I am often asked just what is Legal Project Management. Because most folks think in terms of their own experience and thus have varying ideas of what it is I have used the following analogy to help frame it. Though it is a basic framework I have found it does aid in adding context to a sometimes slippery topic.
GPS is everywhere today and most people have experience with it in some fashion. Most folks I know have it built right into their cars, while others have pocket-sized units to take on the go, while still others rely on GPS technology built into smartphones or use mobile Google Maps. I think it is safe to say that most everyone uses GPS in some fashion or are at least is familiar with it. So let me use it as a metaphor for Legal Project Management (LPM).
When you have a GPS and want to go somewhere you first punch in the destination. The unit then calculates the route based on a number of factors – some user-defined such as, “avoid traffic,” “quickest route” or “scenic.” Based on these variables the unit will then calculate other variables like traffic patterns, weather, time of day, etc. and then plot your course. You can then proceed per the visual and audio guidance the GPS is providing. It is always reading the road ahead, providing feedback and directional changes in advance of you arriving. If you were to stray off course the GPS unit will recalculate based on your current position and can either track you back to the point you departed the route or simply redirect you to your destination based on where you are. You are never lost and in most cases can tell how long it will be before you arrive at your destination. Most importantly you can always change your destination mid-course or enter numerous destinations and proceed accordingly.
LPM is in many ways similar to GPS. Constructed properly a LPM plan will provide a roadmap, guidance, be able to address and react to variables, and always lead you toward your destination with a sense of visibility and confidence. But just like a GPS, without a destination or goal defined, LPM is relatively worthless. Further, GPS does not actually “drive” or execute, it guides and monitors just like with an LPM strategy – having a plan will not be enough, someone will still need to actually perform the work.
When I am working with corporations and law firms it is not shocking to learn that often times the goal(s) have been ill defined. Ask different people and you get different answers as to what the goals of a project are. Most enlightening are projects that involve both outside and in-house counsel. Ask outside counsel what they determine a “win” to be and then ask in-house what their definition is. Disparity often? You bet. Why? It is not because outside counsel is ambivalent, or ignorant, or unconcerned. It is most often that the goal was discussed once at that outset of the project and never again since. As the project progressed and variables came into play that could alter the potential paths or even the eventual goal no one was ensuring that this was communicated throughout the team. Without a constant feedback loop the LPM strategy may ultimately become ineffective and in most cases complicate things and drive up costs.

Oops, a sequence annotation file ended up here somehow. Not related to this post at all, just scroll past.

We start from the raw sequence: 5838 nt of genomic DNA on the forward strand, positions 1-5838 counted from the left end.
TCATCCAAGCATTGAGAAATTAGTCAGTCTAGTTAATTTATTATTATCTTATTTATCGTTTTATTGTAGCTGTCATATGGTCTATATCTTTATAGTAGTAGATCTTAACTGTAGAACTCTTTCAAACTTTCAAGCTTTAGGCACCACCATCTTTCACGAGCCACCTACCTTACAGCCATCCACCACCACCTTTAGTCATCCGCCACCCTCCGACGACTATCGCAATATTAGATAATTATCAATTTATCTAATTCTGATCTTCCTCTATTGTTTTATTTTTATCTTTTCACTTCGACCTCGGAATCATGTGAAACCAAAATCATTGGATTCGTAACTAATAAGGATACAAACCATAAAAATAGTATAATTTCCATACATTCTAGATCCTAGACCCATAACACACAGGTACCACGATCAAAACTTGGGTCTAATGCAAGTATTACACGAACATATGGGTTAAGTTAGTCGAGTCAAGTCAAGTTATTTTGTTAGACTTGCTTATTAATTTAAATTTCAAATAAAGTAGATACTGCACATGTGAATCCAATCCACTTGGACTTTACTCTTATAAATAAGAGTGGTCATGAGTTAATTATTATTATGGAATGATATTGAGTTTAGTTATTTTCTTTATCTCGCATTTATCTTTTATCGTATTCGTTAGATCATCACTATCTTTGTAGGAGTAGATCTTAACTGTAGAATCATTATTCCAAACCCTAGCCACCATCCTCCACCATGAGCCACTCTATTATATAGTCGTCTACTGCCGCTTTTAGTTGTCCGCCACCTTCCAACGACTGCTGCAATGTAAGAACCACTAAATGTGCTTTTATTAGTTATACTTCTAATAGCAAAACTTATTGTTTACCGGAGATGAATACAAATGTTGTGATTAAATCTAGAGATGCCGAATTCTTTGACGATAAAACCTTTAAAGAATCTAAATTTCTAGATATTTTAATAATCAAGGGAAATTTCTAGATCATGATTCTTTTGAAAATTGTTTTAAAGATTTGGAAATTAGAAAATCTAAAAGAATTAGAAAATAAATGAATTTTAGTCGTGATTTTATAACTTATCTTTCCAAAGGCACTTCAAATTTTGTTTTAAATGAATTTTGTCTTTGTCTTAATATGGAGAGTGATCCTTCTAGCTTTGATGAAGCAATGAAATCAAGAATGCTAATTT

It is as if you were driving in your car using your GPS heading to the grocery store but remembered half way there that you need to fill up on gas first. You would not expect to the GPS to just automatically head to the gas station based on your realization. You would need to input the destination and let the GPS recalculate. Similarly, in-house counsel needs to ensure that there is sufficient communication occurring to allow for recalibration and consideration of the LPM. Note that I have put in-house counsel in the “driver’s seat” operating the GPS (For more on what in-house should be doing revisit the open letter written by Pamela Woldow). Though outside counsel may be responsible for achieving the goal(s) it is the responsibility of in-house counsel to provide the necessary parameters and ensure that if there is a change of destination that outside counsel is aware of it and recalculates.
LPM can be used to get you anywhere and accomplish most things but it does require communication. And often times there simply is not enough of it to make legal project management as effective as it needs to be.
I use the scenario of LPM within the context of outside and in-house counsel working on a project. Obviously LPM can be deployed internally on matters of legal department management that do not directly involve outside counsel. So to can law firms deploy LPM within their firms to accomplish any number of tasks and projects.
When the Project Whispers, “Get Out”
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